“In the past 10 years we’ve had ventilation improvements, and we’ve encapsulated all the asbestos,” Swanson says. More recent upgrades include pipe-insulation improvements, and expansion joint replacement projects to maintain the integrity of the piping systems. “We build our tunnels in such a way and go to great lengths to waterproof them so that they’ll last 100 years or more.”
The Utilities Department every seven to eight years conducts a comprehensive structural assessment of the tunnel system. This includes reviewing past reports, tracking previous repairs, and a review of the structural condition of the present system. Based on priorities, recommendations are made for the next repair cycle. The university has invested approximately $60 million during the past 15 years to refurbish and maintain the tunnel system, and plans to spend about $20 million in the next five to 10 years, Slottow says.
In 1894, the first brick tunnels at U-M were constructed to protect the piping that provided steam heat to buildings around the Diag. Sixty percent of the tunnels used today were built from 1925-40, to accompany rapid building and facilities growth. Another 20 percent of the tunnel system was built in the 1950s. More tunnels have been built since to support new buildings.
“We’ve found abandoned brick tunnels as recently as five years ago,” Swanson says. They were discovered on North University Avenue. Crews looking to install stormwater piping near the Central Campus Transit Center drilled into a void and found an old abandoned brick tunnel in near perfect condition for its age. In such cases, crews fill the abandoned structure with a cement and potash mixture called lean concrete which basically acts like dirt but allows the mixture to flow like concrete, Swanson says.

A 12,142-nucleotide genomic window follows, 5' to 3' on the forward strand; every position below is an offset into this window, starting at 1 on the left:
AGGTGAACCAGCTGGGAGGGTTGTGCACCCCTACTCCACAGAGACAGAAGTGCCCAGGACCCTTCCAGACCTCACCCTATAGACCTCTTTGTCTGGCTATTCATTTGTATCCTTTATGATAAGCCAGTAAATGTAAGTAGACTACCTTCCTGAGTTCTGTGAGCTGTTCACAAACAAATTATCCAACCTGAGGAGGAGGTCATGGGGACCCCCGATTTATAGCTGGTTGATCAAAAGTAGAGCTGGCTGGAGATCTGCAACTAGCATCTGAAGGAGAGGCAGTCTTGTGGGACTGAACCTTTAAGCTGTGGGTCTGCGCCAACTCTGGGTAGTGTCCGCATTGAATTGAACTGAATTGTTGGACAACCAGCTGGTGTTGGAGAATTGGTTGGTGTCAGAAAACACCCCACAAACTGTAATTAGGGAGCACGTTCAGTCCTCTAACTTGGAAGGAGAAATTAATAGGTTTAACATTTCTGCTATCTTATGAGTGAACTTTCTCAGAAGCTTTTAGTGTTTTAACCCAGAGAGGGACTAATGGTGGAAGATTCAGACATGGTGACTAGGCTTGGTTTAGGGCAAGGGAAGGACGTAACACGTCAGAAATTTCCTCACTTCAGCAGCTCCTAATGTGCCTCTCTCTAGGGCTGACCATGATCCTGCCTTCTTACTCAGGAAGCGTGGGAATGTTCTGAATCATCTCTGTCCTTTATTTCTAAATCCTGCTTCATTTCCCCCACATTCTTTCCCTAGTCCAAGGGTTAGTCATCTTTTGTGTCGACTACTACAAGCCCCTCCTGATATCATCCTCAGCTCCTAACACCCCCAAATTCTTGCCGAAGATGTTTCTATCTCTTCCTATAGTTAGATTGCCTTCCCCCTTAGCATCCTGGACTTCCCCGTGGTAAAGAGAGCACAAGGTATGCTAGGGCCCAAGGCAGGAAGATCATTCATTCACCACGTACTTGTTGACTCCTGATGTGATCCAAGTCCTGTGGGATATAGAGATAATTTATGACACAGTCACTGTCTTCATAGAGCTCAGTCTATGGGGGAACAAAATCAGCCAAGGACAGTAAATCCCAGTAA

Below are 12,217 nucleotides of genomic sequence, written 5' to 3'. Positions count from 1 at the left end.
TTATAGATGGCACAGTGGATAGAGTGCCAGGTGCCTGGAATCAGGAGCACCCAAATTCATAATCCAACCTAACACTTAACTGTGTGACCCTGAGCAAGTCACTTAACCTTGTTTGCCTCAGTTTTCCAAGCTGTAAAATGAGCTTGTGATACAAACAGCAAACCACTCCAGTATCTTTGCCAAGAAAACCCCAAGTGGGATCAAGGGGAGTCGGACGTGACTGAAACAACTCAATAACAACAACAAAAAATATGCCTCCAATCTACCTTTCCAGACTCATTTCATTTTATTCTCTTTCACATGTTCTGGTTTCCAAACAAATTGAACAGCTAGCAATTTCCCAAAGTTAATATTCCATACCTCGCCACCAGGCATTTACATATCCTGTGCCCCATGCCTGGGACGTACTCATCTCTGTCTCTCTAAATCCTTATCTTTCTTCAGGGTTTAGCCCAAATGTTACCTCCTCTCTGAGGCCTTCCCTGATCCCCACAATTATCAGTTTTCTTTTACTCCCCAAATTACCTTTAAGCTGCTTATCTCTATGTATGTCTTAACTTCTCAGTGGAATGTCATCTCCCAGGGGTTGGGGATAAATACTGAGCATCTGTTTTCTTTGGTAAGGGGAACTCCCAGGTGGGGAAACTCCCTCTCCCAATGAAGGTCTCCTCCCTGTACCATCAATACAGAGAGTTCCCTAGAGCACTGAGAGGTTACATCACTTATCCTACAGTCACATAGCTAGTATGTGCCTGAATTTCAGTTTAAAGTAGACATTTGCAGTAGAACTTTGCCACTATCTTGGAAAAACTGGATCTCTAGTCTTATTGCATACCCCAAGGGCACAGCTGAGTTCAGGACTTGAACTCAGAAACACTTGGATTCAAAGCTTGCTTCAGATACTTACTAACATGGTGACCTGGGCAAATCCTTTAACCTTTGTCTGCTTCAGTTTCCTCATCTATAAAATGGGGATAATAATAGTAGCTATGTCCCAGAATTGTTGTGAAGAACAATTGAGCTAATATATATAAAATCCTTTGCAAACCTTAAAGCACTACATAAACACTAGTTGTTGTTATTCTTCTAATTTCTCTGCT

There was a time when rats were known to hang out in the tunnels, near garbage containers. “It was not as well sealed up then. But we’ve removed all the penetration and we don’t have that issue today that we had over 20 years ago,” Swanson says. There is still the occasional infestation of cockroaches, for which exterminators are called.
Tunnel trespassers beware
Students in the 1980s were known to trespass in tunnels to play “Dungeons and Dragons.” Students in similar tunnel systems at other universities have been involved in fatal accidents. But Swanson says trespassing is rare today.
“Since then, we’ve added a very robust security system, all of the entrances are now locked and monitored. The U-M Police Department takes unlawful entry to the tunnels very seriously,” he says.
Police Chief Bob Neumann says utility tunnels are restricted for reasons of infrastructure security and safety.
“Persons authorized to work in the tunnels have received specialized training and follow safety protocols specific to the environment. Violators are subject to prosecution for crimes ranging from trespass to breaking and entering depending on the circumstances,” he says.
Members of the public who believe they see an unsecured utility entrance are asked to contact university police.